The ultimate in the incense experience is Koh-doh ceremonial style burning of wood chips. It dates back to the Muromachi period (1336-1573) It became known as "The Art of Incense."
Koh-doh was established around the time of the shogun Shogunate Yoshimasa Ashikaga (1443-1490) who according to some reports asked Sanetaka Sanjonishi to evaluate and classify his 130 varieties of aloeswood. Sanetaka Sanjonishi is shown in the Japanese Kodo lineage charts as the originating head, or father of the Kodo ceremony. Sanjonishi was also a famous Waka poet, and expert in Chinese arts and ceremonies, including the early tea ceremony.
Today, there are three main schools remaining in Japan. They are Oiye-ryu, Shino-ryu, and Hachiyryu .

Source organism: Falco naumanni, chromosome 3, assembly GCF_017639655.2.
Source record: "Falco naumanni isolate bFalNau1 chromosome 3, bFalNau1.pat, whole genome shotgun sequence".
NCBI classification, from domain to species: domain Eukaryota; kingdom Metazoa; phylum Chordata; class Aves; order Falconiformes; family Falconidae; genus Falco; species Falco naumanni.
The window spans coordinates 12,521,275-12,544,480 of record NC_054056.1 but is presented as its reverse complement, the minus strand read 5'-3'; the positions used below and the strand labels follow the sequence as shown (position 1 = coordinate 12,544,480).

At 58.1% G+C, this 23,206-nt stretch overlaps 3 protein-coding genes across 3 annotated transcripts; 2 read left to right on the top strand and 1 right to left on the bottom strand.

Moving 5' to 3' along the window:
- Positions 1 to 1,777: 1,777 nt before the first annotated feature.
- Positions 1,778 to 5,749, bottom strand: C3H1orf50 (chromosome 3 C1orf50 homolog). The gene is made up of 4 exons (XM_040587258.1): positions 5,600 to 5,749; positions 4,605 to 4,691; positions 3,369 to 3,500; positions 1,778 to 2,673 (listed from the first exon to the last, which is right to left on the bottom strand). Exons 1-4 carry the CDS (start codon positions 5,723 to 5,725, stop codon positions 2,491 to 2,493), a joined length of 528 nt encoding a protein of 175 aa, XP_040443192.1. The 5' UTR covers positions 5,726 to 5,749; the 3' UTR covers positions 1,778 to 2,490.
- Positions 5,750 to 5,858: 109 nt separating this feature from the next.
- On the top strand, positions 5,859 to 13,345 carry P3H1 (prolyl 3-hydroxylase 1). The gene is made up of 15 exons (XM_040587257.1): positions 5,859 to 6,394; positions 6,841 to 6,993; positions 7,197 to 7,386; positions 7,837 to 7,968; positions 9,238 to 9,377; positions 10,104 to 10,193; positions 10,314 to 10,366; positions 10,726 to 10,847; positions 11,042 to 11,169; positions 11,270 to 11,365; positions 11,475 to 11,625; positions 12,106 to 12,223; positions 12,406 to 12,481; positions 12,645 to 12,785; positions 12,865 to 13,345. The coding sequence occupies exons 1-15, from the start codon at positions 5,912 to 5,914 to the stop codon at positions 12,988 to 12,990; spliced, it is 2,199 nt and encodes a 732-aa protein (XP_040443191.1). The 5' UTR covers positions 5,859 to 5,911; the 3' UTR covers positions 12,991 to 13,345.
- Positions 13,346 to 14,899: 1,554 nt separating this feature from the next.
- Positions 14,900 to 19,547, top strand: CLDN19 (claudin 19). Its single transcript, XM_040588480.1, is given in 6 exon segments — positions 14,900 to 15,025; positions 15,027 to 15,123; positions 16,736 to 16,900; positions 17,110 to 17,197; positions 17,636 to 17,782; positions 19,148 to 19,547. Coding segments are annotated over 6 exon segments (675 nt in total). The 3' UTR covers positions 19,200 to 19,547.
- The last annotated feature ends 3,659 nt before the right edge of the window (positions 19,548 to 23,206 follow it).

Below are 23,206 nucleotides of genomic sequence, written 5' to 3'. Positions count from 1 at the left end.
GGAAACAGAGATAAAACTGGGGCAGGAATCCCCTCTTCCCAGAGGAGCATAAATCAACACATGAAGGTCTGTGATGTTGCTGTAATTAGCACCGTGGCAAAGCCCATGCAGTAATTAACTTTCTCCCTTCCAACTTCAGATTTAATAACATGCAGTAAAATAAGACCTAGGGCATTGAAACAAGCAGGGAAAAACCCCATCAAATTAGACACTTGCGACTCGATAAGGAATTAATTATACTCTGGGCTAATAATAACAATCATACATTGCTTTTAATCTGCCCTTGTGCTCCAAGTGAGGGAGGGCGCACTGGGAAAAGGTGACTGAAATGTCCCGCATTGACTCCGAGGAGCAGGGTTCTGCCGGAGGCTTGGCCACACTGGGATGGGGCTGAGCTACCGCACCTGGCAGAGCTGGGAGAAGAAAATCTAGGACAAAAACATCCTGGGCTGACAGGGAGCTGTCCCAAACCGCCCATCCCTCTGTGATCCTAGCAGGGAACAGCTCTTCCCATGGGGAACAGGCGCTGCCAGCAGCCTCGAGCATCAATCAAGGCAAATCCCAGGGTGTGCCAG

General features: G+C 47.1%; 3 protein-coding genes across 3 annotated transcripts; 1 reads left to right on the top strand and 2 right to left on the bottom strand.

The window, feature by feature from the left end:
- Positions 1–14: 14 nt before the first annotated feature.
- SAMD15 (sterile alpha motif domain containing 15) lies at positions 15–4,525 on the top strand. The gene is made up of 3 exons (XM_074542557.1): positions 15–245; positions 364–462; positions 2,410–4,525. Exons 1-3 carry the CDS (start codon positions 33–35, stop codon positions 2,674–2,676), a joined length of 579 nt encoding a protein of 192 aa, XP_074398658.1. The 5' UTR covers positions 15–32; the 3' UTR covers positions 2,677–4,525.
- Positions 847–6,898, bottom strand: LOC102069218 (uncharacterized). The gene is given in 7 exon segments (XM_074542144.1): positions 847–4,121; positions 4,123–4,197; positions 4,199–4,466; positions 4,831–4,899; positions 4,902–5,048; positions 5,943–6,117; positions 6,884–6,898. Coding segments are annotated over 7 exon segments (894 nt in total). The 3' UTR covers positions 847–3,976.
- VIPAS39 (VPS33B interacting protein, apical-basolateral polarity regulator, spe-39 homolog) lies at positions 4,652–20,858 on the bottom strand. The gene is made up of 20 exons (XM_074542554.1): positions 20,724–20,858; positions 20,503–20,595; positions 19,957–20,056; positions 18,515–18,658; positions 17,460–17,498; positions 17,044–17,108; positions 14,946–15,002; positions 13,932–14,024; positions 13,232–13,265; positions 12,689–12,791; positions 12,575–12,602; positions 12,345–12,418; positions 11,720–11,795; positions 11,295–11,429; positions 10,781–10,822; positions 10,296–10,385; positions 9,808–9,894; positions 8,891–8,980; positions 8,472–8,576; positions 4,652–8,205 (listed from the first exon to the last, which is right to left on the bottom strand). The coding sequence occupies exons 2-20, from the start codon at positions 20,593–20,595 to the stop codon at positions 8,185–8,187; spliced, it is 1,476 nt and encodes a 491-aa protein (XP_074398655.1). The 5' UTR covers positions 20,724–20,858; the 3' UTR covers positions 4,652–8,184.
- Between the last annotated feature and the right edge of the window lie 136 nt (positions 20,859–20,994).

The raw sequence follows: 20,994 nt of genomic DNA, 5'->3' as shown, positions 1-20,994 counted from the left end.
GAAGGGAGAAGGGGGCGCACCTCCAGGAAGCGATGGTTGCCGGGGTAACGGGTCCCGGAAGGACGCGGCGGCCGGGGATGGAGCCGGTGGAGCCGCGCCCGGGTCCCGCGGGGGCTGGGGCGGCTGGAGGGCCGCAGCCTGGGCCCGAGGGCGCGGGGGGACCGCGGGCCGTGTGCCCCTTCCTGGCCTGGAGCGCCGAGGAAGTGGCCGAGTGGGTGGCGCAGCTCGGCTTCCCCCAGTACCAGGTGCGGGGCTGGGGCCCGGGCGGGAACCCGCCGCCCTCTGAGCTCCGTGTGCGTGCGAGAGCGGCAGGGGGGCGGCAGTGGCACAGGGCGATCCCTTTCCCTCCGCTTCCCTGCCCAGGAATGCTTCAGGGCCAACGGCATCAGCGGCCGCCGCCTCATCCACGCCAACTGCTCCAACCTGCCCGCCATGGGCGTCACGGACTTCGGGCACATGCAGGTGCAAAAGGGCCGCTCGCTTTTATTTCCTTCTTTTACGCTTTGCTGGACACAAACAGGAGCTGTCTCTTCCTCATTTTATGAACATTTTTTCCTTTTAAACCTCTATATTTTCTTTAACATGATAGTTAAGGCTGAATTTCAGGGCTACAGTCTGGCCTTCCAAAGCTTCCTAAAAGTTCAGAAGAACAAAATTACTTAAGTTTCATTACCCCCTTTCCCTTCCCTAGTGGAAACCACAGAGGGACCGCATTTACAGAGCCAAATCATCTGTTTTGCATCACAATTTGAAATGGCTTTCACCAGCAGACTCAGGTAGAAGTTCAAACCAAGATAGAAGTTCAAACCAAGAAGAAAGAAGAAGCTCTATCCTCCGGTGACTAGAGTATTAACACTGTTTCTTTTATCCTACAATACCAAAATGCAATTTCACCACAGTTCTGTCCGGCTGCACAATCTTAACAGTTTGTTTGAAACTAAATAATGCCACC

However, Koh doh (Incense ceremony) is often confused with it's predesessor, the Incense Contests of the 11th century. Where the Kodoh ceremony uses only aloeswood, the "incense contests" used compounds of incense called neriko.
Even before this, as written in the first novel, "The Tale of Genji," soradaki (empty burning) and the secular appreciation of incense was becoming popular during the Heian period, and both soradaki and sonae-koh (incense offering to the Buddha) are mentioned by Lady Murasaki (lavender) Shikibu in her epic novel.
Today, Koh-doh groups, and individuals, around the world are beginning to learn and respect this old Japanese tradition and eloquent expression of aromatic appreciation.
We consider it a great honor to helpful in presenting this fine art to our friends and neighbors in North America, and we will try and answer any question you may have.
For more information of the Japanese incense ceremony, read the article "Japanese Incense" at www.japanese-incense.com.